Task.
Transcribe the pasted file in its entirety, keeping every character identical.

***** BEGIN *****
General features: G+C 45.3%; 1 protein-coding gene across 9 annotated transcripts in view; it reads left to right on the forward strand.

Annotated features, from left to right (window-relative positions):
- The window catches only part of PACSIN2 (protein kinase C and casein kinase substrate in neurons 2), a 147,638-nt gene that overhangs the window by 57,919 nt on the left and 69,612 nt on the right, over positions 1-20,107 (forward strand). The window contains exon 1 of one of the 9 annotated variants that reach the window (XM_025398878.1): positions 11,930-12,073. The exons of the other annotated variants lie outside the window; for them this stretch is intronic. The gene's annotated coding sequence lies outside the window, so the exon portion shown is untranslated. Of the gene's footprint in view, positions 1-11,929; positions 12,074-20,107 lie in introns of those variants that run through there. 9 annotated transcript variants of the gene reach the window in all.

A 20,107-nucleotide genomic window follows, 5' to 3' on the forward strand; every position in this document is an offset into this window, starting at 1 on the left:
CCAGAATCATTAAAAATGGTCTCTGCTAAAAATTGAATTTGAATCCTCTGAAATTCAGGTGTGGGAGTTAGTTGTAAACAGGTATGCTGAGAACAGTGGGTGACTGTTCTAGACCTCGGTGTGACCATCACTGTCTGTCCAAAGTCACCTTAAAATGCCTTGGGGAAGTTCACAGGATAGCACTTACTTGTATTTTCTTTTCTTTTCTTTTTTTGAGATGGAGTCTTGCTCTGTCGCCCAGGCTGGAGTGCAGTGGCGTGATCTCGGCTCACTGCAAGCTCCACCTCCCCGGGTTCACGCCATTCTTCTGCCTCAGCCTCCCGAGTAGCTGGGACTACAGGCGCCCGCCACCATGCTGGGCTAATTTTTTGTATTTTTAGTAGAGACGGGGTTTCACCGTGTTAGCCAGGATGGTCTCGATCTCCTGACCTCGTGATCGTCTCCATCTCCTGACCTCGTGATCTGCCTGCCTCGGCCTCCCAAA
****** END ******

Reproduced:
General features: G+C 45.3%; 1 protein-coding gene across 9 annotated transcripts in view; it reads left to right on the forward strand.

Annotated features, from left to right (window-relative positions):
- The window catches only part of PACSIN2 (protein kinase C and casein kinase substrate in neurons 2), a 147,638-nt gene that overhangs the window by 57,919 nt on the left and 69,612 nt on the right, over positions 1-20,107 (forward strand). The window contains exon 1 of one of the 9 annotated variants that reach the window (XM_025398878.1): positions 11,930-12,073. The exons of the other annotated variants lie outside the window; for them this stretch is intronic. The gene's annotated coding sequence lies outside the window, so the exon portion shown is untranslated. Of the gene's footprint in view, positions 1-11,929; positions 12,074-20,107 lie in introns of those variants that run through there. 9 annotated transcript variants of the gene reach the window in all.

A 20,107-nucleotide genomic window follows, 5' to 3' on the forward strand; every position in this document is an offset into this window, starting at 1 on the left:
CCAGAATCATTAAAAATGGTCTCTGCTAAAAATTGAATTTGAATCCTCTGAAATTCAGGTGTGGGAGTTAGTTGTAAACAGGTATGCTGAGAACAGTGGGTGACTGTTCTAGACCTCGGTGTGACCATCACTGTCTGTCCAAAGTCACCTTAAAATGCCTTGGGGAAGTTCACAGGATAGCACTTACTTGTATTTTCTTTTCTTTTCTTTTTTTGAGATGGAGTCTTGCTCTGTCGCCCAGGCTGGAGTGCAGTGGCGTGATCTCGGCTCACTGCAAGCTCCACCTCCCCGGGTTCACGCCATTCTTCTGCCTCAGCCTCCCGAGTAGCTGGGACTACAGGCGCCCGCCACCATGCTGGGCTAATTTTTTGTATTTTTAGTAGAGACGGGGTTTCACCGTGTTAGCCAGGATGGTCTCGATCTCCTGACCTCGTGATCGTCTCCATCTCCTGACCTCGTGATCTGCCTGCCTCGGCCTCCCAAA